Johnson might be a cavalier but, as Sullivan observes, he can connect with people from other backgrounds. He was successful as mayor of London and won a second term in a city with a natural Labour majority. Unlike David Cameron and George Osborne, Johnson never believed in austerity and opposed “Kosovo-style social cleansing” of the poor in London. As prime minister, he is promising higher public spending and lower taxes while acting tough on crime, terrorism and immigration. In fact, Cummings and Johnson might be about to move the Tories and the UK away from its Thatcherite roots. If they do so successfully, the UK might have a good shot at staying united.
What Happens to the EU?
Make no mistake, Johnson’s emphatic victory is terrible news for the European Union. The eurozone economy is in trouble. It is experiencing anemic growth and high unemployment. Productivity is stubbornly refusing to rise. In fact, the contradictions of a single currency are threatening to derail the entire European project. There is a strong argument to be made that Greece and Germany should not have the same currency. They are far too different from one another. The same monetary policy for the two countries does both of them a disservice, exacerbating existing imbalances.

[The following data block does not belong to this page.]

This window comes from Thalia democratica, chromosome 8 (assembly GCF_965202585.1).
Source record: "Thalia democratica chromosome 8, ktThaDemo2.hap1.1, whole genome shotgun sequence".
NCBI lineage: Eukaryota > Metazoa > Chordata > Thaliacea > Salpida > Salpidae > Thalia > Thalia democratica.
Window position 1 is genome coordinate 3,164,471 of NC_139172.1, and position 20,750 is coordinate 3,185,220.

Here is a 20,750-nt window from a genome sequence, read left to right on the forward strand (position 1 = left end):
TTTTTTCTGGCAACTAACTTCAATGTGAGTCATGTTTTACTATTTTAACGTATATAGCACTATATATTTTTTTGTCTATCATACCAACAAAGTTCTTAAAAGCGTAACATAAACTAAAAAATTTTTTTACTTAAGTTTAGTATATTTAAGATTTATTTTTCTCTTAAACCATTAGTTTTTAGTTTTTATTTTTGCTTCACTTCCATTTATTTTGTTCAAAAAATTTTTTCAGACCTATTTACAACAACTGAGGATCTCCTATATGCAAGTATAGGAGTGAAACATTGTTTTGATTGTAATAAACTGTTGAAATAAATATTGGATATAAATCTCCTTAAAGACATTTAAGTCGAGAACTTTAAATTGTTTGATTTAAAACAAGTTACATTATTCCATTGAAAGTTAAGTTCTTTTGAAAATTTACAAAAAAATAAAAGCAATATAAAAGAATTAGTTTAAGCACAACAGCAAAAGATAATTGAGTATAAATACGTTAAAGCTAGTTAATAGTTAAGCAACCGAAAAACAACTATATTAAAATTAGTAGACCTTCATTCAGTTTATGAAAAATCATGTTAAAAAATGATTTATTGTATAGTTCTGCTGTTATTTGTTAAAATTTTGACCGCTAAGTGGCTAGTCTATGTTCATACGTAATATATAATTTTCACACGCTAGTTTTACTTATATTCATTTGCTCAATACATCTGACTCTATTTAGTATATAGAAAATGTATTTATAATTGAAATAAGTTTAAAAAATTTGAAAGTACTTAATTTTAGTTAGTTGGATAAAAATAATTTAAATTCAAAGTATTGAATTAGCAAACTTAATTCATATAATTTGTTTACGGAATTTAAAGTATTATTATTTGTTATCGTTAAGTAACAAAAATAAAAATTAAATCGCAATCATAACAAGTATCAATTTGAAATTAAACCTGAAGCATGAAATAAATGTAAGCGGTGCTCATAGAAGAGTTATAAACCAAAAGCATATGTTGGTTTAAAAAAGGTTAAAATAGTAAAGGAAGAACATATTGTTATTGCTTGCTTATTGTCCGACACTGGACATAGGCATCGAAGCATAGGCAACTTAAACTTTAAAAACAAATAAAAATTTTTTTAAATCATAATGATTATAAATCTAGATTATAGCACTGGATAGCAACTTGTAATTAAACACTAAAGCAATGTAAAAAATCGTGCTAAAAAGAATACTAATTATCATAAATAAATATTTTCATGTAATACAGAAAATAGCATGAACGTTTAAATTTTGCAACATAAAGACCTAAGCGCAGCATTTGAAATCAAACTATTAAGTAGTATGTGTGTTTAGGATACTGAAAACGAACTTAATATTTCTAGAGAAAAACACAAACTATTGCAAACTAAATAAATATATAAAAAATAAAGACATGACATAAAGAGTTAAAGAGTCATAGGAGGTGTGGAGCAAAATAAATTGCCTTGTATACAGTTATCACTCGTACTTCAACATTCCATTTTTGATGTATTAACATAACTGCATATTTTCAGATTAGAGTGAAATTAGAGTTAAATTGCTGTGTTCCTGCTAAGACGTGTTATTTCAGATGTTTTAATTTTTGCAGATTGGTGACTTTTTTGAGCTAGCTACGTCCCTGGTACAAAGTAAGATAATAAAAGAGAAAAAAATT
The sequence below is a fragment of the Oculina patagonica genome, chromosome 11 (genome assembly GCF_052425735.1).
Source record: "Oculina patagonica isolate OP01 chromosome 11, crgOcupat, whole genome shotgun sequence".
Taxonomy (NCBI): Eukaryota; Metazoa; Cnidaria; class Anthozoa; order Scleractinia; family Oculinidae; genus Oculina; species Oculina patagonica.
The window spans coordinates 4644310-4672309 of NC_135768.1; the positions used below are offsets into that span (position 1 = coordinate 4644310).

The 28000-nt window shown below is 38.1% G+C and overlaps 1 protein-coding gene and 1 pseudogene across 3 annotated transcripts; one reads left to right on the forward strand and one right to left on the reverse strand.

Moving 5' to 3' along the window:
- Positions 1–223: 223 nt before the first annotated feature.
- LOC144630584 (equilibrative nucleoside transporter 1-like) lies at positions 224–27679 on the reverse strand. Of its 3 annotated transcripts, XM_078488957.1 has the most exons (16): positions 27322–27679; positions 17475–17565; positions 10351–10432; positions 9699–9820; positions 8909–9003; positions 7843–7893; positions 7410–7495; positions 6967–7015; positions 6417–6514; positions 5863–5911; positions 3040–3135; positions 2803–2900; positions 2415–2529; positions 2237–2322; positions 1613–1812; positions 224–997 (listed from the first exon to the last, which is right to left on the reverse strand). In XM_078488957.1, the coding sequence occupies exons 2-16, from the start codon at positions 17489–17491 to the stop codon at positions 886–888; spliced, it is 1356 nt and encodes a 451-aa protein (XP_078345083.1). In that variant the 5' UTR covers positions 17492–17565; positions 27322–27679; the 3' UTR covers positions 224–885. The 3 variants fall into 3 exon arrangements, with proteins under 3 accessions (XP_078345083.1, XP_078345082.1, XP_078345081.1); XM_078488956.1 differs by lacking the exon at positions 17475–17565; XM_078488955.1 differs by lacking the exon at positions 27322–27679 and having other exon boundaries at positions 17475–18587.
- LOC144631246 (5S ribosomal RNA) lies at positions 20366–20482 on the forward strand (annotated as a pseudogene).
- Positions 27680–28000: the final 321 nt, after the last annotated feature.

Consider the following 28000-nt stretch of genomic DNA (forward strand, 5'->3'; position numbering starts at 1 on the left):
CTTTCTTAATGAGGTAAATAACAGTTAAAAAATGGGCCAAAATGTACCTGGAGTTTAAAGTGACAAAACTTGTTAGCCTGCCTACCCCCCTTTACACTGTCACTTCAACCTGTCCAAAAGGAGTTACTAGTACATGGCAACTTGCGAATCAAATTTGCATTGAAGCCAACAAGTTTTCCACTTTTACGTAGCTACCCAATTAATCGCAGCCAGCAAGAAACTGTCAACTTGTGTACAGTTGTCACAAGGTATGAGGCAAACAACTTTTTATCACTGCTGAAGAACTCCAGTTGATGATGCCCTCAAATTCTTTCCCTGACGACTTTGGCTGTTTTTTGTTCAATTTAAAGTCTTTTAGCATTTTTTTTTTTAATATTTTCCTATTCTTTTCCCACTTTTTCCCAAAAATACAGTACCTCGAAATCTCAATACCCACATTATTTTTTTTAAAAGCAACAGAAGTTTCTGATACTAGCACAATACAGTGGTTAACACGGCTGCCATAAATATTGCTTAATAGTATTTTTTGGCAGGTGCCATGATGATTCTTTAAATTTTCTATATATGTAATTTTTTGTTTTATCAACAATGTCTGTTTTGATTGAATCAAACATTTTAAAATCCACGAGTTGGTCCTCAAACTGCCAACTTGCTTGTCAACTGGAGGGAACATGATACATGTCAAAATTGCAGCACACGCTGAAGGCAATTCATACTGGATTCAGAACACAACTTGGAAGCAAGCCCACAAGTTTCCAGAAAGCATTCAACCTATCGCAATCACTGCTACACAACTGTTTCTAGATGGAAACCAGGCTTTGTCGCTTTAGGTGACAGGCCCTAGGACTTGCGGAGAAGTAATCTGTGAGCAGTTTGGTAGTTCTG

Even as the euro currency creates new tensions, the sovereign debt crisis is straining common bonds. The Europeans and the International Monetary Fund might have bailed out Greece with its economy a little over $300 billion. Italy with its economy of about $2 trillion and a debt-GDP ratio of more than 130% is too big for anyone to bail out. German taxpayers are going to balk at the bill.